Postpartum recovery is a journey and rest plays a crucial role in healing and managing postpartum bleeding. Listen to your body and prioritise self-care by getting ample rest and sleep. Avoid strenuous activities or lifting heavy objects, as this can put unnecessary strain on your body and potentially worsen the bleeding.
Eating a well-balanced diet rich in nutrients can support your body's healing process and help manage postpartum bleeding. Include foods high in iron, such as leafy greens, lean meats, and legumes, to replenish iron stores depleted during childbirth. Additionally, staying hydrated is essential for optimal recovery.
Engaging in gentle exercises, as advised by your healthcare provider, can help improve blood circulation, strengthen your pelvic floor muscles, and promote healing. Start with low-impact activities like walking or postpartum-specific exercises to gradually regain strength and support your overall recovery.
Compression garments, like abdominal binders or compression underwear, can provide support to your abdominal muscles and uterus, helping to control postpartum bleeding. These garments offer gentle compression, which can aid in reducing swelling and promoting healing. Make sure to choose comfortable and well-fitting compression wear to ensure maximum effectiveness.
It’s important to keep an eye on your blood loss in the weeks after giving birth. At this time, you are at risk of postpartum haemorrhage — abnormal or heavy bleeding between 24 hours and 12 weeks after giving birth. Postpartum women who experience a uterine rupture are more likely to experience this.
Postpartum haemorrhage is a serious concern for many new mums, but there are natural measures you can take to reduce the risk. First and foremost, maintaining good prenatal care and staying healthy during pregnancy is crucial. In serious cases with large clots, you may require a blood transfusion.
To prevent postpartum haemorrhage you should:
It's super important to manage postpartum bleeding properly to avoid discomfort or infections. It’s recommended that you don't use tampons in the weeks after childbirth. Wait until after your 6 weeks postpartum check and for your postpartum menstrual period to start again.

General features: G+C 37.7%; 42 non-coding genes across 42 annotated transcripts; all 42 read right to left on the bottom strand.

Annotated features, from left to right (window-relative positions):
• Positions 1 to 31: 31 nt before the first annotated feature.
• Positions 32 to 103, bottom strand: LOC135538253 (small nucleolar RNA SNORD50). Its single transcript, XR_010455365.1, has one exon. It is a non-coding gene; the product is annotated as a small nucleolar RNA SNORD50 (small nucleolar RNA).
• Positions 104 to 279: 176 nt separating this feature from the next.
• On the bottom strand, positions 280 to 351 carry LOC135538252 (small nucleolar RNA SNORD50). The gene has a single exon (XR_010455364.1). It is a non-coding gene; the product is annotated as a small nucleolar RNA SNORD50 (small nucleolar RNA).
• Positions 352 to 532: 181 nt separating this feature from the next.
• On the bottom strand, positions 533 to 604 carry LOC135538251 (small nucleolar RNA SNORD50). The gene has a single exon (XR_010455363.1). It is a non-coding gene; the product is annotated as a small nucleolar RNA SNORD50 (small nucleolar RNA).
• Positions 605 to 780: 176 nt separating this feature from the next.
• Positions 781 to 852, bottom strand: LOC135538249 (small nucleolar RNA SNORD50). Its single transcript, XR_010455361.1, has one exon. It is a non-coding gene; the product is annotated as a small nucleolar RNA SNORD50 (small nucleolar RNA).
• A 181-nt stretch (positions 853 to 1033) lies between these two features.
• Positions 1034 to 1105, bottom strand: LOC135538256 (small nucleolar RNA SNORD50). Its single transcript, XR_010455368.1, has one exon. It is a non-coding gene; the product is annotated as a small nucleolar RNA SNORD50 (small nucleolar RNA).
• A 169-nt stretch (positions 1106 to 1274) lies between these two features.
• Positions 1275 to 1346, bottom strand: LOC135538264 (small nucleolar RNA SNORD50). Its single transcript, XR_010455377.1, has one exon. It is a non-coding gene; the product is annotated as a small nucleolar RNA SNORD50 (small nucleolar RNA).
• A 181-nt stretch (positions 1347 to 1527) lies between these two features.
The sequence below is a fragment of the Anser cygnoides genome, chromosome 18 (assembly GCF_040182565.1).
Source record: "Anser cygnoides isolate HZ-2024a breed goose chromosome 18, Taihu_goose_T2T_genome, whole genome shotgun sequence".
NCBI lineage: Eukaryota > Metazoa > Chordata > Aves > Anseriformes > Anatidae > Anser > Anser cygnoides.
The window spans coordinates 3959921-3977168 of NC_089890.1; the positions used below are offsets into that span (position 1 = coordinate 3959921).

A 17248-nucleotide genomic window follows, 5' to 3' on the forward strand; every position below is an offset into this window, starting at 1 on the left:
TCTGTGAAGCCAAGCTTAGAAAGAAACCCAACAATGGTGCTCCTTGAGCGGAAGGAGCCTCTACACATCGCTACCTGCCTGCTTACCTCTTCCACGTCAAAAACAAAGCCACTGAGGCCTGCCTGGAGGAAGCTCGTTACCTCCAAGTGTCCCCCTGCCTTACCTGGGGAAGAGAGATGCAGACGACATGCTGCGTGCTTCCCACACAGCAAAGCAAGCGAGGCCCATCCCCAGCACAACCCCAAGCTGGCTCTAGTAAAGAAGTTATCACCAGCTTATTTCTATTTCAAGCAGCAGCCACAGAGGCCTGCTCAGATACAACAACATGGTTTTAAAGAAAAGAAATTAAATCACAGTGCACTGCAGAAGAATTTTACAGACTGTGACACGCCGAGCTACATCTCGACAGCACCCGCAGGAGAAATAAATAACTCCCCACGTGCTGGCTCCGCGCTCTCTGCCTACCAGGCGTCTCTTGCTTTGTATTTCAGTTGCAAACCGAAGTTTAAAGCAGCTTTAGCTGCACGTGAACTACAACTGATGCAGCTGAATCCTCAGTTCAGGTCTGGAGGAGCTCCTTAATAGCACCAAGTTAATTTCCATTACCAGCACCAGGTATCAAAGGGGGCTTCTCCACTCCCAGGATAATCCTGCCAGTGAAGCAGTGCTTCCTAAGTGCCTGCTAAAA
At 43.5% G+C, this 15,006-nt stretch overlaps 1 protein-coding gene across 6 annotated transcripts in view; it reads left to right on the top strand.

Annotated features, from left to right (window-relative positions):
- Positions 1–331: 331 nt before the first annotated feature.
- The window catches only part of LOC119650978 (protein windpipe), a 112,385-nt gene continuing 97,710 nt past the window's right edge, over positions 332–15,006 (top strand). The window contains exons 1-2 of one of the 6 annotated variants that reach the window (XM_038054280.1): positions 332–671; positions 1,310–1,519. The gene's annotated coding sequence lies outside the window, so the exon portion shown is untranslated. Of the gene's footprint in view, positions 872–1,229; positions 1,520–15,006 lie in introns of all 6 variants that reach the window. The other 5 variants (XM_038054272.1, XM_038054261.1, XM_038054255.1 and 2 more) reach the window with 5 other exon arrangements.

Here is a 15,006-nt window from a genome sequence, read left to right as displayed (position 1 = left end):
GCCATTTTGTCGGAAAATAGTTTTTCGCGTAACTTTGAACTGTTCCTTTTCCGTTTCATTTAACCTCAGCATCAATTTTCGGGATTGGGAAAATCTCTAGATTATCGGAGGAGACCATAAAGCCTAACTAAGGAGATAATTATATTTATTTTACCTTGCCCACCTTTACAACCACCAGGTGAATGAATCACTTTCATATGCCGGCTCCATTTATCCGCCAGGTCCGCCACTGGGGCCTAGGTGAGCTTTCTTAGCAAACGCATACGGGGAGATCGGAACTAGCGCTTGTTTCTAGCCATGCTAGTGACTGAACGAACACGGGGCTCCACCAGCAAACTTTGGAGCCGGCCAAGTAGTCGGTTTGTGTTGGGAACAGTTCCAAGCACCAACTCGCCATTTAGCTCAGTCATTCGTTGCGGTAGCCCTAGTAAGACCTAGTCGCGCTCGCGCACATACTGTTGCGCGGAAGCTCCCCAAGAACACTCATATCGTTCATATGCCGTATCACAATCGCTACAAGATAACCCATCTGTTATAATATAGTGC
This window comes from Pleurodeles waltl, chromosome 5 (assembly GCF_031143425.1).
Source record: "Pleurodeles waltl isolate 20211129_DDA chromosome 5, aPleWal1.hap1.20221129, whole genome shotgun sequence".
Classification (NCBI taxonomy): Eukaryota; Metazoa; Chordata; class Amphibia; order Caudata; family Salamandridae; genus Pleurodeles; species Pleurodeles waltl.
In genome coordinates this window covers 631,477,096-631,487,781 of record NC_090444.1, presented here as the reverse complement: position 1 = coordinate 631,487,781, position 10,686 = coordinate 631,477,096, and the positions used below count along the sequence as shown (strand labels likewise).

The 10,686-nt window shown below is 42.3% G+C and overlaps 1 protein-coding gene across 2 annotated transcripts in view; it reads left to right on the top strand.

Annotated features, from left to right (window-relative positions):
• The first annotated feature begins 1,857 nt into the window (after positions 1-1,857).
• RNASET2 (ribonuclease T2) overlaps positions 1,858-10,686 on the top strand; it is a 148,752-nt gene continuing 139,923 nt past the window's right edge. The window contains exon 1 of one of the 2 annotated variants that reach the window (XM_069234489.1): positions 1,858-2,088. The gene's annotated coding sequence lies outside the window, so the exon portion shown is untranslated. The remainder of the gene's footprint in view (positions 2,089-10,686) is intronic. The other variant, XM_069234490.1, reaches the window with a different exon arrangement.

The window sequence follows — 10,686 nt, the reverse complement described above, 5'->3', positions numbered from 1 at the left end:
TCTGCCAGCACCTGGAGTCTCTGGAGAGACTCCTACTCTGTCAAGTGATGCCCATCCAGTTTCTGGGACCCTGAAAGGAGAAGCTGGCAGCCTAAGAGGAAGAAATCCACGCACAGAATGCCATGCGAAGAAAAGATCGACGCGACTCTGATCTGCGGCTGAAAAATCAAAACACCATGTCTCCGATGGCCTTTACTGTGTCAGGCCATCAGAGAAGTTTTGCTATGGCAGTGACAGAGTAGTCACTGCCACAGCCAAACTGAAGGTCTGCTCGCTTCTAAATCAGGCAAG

Nobody can ever fully prepare you for how messy birth and its aftermath is, but knowing that you’ll have postpartum bleeding is an important part of preparing for your life post-birth. Lochia is perfectly normal, but if you bleed for longer than usual, pass a lot of blood clots or if you aren’t feeling well, don’t hesitate to consult a nurse or your GP.
Postpartum bleeding, also known as lochia, can last for around 4 to 6 weeks after giving birth. However, it's important to note that the duration may vary for each individual, and it's normal to experience light spotting or intermittent bleeding during this time.
It is normal and common for postpartum bleeding to stop and start intermittently. The flow may decrease and then increase again, or there may be periods of no bleeding followed by episodes of bleeding. This pattern is usually a part of the normal healing process.
Sometimes postpartum bleeding is heavier when you breastfeed. When breastfeeding, the uterus is more likely to contract due to the build-up of hormones in your body. This is a common cause of more bleeding and cramps.
You cannot necessarily prevent postpartum haemorrhage, but there are ways to reduce the risk factors. Make sure you are getting adequate prenatal care, maintaining a healthy lifestyle during pregnancy and attending regular check-ups with your healthcare provider. Consult a healthcare professional if you experience excessive postpartum bleeding.
Postpartum bleeding typically stops 6 weeks after giving birth. However, it varies for each individual. Consult with your healthcare provider if you have any concerns about the duration or intensity of postpartum bleeding.